That said, Birmingham also has some strong public schools including The Arthur Terry School, Bishop Challoner Catholic College, Fairfax, Kings Norton Girls’ School, Lordswood Girls’ School, and Sixth Form Centre, Perry Beeches School and Plantsbrook School. In terms of secondary education, few cities have as much diversity a Birmingham.

Finally Birmingham also has exceptional universities and is consistently rated one of the top cities for student life in the country. Many students from London often end up in Birmingham to do their degrees.

Ranking against the world

Birmingham tells a tale of a city that lost its way in recent years, unable to live up to its glorious past as one of the centres of enlightenment and industry. In recent years, as with many other cities in the UK, Birmingham has begun to find itself again with regeneration taking place and it’s culturally diverse population has a wide range of activities to explore and enjoy.

Comparing any city to London is favourable in terms of rental and buying power for both accommodation and commodities but Birmingham also compares favourably to other large cities. With Manchester for instance, you’ll find lower rents and properties for sale than in the Northern Powerhouse, whilst public transport is also relatively good value.

A day in the life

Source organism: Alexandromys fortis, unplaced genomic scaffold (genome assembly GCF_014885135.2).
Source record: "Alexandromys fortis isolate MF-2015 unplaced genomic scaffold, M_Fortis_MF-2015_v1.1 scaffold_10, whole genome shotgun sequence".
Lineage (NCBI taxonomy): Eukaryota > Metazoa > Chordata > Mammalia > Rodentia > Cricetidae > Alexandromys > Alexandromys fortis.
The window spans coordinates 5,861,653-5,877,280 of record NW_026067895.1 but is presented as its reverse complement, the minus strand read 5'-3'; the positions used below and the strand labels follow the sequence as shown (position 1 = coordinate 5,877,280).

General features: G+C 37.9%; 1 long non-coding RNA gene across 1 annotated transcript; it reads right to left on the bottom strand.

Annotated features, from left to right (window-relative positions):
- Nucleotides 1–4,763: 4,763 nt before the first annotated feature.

For shopping and restaurants Birmingham is well catered, with the famous Bullring shopping centre the main attraction in the city centre. If you fancy a trip to some live music or entertainment after you’ve finished shopping there are a number of well renowned venues, from the large Arena and Conference space at the NEC, to the city centre Hippodrome and O2 Academy and the thriving smaller venues such as the Hare & Hounds in Kings Heath.

Let’s not forget that Birmingham is home to the curry as we’ve come to know it in the UK, even trying to attain protected rights to the Birmingham Balti from the EU. To gain a real taste for the authentic Birmingham Balit, head to the Balti Triangle, which is the centre of Asian cuisine and fashion in the city.

If you’re into sport the city boasts two football clubs, former European Champions Aston Villa and Championship side Birmingham. Not too far away from the city you’ll also find Premier League West Bromwich Albion and Championship Wolverhampton Wanderers, prestigious clubs all. On top of that Edgbaston is home to Warwickshire and England cricket for the summer months.